The last thing to address is the private-ness of everything. Passing around the isOracle flag between all the methods seems like it could get ugly pretty quick, so it makes sense to figure that out in the constructor and keep it accessible. However, that could make calling the remap method weird (because on subsequent calls it won’t actually DO anything). The class was really intended to be used only once, but I couldn’t think of a great way to enforce that without creating even more weird flags and what not. So I limited access to the class to a single static method that looks like this:

C#
1
2
3
4
public static Configuration Remap (Configuration config) {
    var remapper = new Remapper (config);
    return remapper.Remap ();
}
public static Configuration Remap (Configuration config) {
    var remapper = new Remapper (config);
    return remapper.Remap ();
}

This does make testing kind of rough, but it isn’t tremendously difficult to create an ad-hoc configuration from code (or serialize one to be used in testing later). For more complex remapping logic I would probably change the way it’s structured to allow testing methods one at a time, but for this it seemed a bit silly. The static method allows it to be called like this (this example from fluent setup for tests that stores the underlying config for use in schema modifications):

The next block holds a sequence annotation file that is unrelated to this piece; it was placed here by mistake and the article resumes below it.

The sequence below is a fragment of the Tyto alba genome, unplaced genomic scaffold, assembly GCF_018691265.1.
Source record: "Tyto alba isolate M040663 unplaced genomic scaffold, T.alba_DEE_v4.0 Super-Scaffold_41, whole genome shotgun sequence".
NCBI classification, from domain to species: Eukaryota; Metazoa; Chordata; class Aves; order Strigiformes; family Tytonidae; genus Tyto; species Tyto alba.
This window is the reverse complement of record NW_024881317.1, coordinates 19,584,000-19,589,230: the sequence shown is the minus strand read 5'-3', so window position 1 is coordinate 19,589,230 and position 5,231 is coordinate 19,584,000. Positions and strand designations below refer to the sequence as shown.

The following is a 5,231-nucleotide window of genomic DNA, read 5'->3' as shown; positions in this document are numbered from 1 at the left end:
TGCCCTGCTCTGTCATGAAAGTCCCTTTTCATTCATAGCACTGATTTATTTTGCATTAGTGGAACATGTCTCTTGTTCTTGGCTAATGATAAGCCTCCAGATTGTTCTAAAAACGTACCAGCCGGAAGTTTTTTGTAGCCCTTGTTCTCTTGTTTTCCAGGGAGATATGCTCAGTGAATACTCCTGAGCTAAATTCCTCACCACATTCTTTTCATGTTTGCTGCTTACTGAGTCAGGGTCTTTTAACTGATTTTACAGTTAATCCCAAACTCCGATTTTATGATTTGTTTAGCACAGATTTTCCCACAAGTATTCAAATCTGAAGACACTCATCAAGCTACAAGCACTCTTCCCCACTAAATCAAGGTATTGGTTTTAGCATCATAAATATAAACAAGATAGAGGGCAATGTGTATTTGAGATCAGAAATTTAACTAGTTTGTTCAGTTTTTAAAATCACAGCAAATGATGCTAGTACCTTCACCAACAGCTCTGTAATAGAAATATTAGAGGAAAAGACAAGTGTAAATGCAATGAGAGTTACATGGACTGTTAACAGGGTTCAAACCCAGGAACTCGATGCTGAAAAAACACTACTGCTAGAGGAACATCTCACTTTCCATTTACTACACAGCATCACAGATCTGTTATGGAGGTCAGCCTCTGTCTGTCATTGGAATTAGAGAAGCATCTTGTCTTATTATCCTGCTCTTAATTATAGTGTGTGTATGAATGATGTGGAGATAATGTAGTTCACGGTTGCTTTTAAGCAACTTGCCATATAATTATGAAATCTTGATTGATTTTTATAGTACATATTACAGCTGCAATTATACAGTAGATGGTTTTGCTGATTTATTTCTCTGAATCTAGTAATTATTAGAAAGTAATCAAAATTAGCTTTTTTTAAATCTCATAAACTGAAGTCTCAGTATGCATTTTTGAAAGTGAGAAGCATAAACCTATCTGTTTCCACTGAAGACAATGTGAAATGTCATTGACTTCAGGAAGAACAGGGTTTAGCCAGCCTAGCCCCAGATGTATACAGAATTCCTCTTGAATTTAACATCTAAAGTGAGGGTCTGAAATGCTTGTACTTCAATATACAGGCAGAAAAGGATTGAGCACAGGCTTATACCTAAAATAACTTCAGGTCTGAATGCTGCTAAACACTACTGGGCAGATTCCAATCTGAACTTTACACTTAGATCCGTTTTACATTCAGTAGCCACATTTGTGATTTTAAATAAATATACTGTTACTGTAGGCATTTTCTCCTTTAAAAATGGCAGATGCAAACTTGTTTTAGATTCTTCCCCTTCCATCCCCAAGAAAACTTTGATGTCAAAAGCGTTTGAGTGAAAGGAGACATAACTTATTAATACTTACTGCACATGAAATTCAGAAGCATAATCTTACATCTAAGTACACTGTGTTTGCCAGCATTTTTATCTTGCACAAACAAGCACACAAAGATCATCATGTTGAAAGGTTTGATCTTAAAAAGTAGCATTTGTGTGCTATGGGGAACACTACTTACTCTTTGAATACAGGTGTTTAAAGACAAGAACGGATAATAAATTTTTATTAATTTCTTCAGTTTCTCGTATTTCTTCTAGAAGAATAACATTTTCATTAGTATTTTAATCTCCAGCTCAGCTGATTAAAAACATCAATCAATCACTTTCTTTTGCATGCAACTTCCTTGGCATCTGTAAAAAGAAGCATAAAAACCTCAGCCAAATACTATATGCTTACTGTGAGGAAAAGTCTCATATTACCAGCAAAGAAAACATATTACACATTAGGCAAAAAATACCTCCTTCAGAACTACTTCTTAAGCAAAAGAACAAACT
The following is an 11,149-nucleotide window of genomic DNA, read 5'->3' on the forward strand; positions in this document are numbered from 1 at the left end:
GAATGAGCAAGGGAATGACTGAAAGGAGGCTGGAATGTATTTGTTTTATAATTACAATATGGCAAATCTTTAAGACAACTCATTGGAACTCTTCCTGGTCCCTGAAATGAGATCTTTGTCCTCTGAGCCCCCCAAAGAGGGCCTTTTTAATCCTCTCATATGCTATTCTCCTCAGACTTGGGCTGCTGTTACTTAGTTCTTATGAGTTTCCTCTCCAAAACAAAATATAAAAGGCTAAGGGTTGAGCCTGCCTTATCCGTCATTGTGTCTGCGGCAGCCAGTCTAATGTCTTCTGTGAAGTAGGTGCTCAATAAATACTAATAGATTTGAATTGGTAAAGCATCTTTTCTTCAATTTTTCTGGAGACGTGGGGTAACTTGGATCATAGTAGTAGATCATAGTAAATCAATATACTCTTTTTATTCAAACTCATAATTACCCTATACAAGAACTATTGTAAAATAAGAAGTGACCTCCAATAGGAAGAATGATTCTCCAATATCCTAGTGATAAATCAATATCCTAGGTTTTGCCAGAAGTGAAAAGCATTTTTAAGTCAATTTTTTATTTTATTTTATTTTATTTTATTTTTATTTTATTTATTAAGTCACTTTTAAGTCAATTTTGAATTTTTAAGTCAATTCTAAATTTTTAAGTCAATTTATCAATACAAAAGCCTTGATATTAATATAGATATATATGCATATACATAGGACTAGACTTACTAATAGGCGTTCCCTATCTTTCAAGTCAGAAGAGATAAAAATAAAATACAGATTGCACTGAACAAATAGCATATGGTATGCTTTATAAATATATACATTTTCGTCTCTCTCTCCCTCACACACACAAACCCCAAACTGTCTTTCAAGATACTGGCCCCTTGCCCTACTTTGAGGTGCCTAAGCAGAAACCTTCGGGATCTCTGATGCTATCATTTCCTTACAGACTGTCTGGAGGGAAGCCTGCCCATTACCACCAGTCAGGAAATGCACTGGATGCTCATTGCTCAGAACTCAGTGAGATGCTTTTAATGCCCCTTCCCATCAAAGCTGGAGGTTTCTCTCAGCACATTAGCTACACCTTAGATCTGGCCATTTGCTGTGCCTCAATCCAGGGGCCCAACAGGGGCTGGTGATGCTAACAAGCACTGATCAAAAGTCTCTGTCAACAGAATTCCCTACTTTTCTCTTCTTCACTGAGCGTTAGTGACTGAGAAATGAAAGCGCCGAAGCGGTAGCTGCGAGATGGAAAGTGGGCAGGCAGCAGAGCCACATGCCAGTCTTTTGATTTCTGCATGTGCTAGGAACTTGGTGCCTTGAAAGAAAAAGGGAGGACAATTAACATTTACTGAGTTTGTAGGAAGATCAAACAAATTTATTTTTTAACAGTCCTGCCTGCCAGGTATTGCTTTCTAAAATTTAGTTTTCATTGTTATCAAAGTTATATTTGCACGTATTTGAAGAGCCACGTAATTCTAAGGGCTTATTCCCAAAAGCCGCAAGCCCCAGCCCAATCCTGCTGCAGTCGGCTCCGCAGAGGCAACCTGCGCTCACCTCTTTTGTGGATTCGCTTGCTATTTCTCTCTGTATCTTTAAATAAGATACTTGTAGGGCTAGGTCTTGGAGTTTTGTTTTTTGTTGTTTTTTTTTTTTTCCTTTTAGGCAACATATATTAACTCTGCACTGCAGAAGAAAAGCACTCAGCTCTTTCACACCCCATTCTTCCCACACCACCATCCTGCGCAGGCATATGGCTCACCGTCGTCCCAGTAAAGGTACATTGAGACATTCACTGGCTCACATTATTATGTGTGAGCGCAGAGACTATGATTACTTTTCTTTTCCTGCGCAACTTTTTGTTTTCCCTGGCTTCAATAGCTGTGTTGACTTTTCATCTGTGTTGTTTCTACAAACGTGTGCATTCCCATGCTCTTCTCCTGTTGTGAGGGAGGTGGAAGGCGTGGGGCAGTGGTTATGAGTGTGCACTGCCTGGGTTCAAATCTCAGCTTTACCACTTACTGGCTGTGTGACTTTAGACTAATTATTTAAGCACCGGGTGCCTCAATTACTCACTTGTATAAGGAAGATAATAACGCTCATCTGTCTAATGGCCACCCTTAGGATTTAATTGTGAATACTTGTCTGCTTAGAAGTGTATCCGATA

C#
1
2
3
4
5
6
7
8
sessionFactory = Fluently.Configure ()
    .Database (SQLiteConfiguration.Standard.InMemory ().ShowSql ())
    .Mappings (m => m.FluentMappings.AddFromAssembly (assemblyContainingMapping))
    .ExposeConfiguration (cfg => {
        cfg = Remapper.Remap (cfg);
        configuration = cfg;
    })
    .BuildSessionFactory ();
sessionFactory = Fluently.Configure ()
    .Database (SQLiteConfiguration.Standard.InMemory ().ShowSql ())
    .Mappings (m => m.FluentMappings.AddFromAssembly (assemblyContainingMapping))
    .ExposeConfiguration (cfg => {
        cfg = Remapper.Remap (cfg);
        configuration = cfg;
    })
    .BuildSessionFactory ();

This isn’t something you’d really ever want to use if you could avoid it, but in cases like ours this kind of technique can spare you from needing separate sets of mappings for different databases. Used sparingly, it can be very effective. I hope this post gets across how easy it is to make adjustments to your NHibernate configuration from code. I think our case was simple enough to give a glimpse of what’s possible, without getting bogged down in everything that is in fact possible. I’ve linked the entire file (with a txt extension added to appease b2evo) for convenience.

Remapper.cs.txt